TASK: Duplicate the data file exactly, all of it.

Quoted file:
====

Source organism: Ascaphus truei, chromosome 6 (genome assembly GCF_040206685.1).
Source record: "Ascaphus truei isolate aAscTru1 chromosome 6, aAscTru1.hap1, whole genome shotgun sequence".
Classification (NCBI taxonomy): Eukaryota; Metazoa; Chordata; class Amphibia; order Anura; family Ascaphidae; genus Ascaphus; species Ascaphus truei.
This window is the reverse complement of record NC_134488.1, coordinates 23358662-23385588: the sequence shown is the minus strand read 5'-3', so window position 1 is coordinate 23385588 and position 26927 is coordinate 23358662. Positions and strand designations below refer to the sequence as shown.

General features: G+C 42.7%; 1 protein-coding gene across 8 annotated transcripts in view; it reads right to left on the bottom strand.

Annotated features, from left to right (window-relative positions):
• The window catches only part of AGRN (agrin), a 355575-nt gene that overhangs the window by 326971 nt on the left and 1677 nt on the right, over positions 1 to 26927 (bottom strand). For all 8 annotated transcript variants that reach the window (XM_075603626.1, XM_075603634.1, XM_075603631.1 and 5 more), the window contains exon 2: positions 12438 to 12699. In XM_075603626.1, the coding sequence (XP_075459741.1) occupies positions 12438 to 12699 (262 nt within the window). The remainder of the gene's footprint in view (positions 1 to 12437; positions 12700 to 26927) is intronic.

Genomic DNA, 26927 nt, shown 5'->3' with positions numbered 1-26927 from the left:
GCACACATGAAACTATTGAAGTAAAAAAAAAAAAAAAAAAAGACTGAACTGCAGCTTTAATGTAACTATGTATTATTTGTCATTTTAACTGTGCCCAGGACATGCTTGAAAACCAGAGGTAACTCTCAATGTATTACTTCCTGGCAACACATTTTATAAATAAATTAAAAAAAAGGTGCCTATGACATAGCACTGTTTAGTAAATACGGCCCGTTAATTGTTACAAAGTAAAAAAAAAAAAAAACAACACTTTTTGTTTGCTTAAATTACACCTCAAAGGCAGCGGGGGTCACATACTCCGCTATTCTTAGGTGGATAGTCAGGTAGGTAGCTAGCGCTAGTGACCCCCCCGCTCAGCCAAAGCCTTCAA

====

Source organism: Ascaphus truei, chromosome 6 (genome assembly GCF_040206685.1).
Source record: "Ascaphus truei isolate aAscTru1 chromosome 6, aAscTru1.hap1, whole genome shotgun sequence".
Classification (NCBI taxonomy): Eukaryota; Metazoa; Chordata; class Amphibia; order Anura; family Ascaphidae; genus Ascaphus; species Ascaphus truei.
This window is the reverse complement of record NC_134488.1, coordinates 23358662-23385588: the sequence shown is the minus strand read 5'-3', so window position 1 is coordinate 23385588 and position 26927 is coordinate 23358662. Positions and strand designations below refer to the sequence as shown.

General features: G+C 42.7%; 1 protein-coding gene across 8 annotated transcripts in view; it reads right to left on the bottom strand.

Annotated features, from left to right (window-relative positions):
• The window catches only part of AGRN (agrin), a 355575-nt gene that overhangs the window by 326971 nt on the left and 1677 nt on the right, over positions 1 to 26927 (bottom strand). For all 8 annotated transcript variants that reach the window (XM_075603626.1, XM_075603634.1, XM_075603631.1 and 5 more), the window contains exon 2: positions 12438 to 12699. In XM_075603626.1, the coding sequence (XP_075459741.1) occupies positions 12438 to 12699 (262 nt within the window). The remainder of the gene's footprint in view (positions 1 to 12437; positions 12700 to 26927) is intronic.

Genomic DNA, 26927 nt, shown 5'->3' with positions numbered 1-26927 from the left:
GCACACATGAAACTATTGAAGTAAAAAAAAAAAAAAAAAAAGACTGAACTGCAGCTTTAATGTAACTATGTATTATTTGTCATTTTAACTGTGCCCAGGACATGCTTGAAAACCAGAGGTAACTCTCAATGTATTACTTCCTGGCAACACATTTTATAAATAAATTAAAAAAAAGGTGCCTATGACATAGCACTGTTTAGTAAATACGGCCCGTTAATTGTTACAAAGTAAAAAAAAAAAAAAACAACACTTTTTGTTTGCTTAAATTACACCTCAAAGGCAGCGGGGGTCACATACTCCGCTATTCTTAGGTGGATAGTCAGGTAGGTAGCTAGCGCTAGTGACCCCCCCGCTCAGCCAAAGCCTTCAA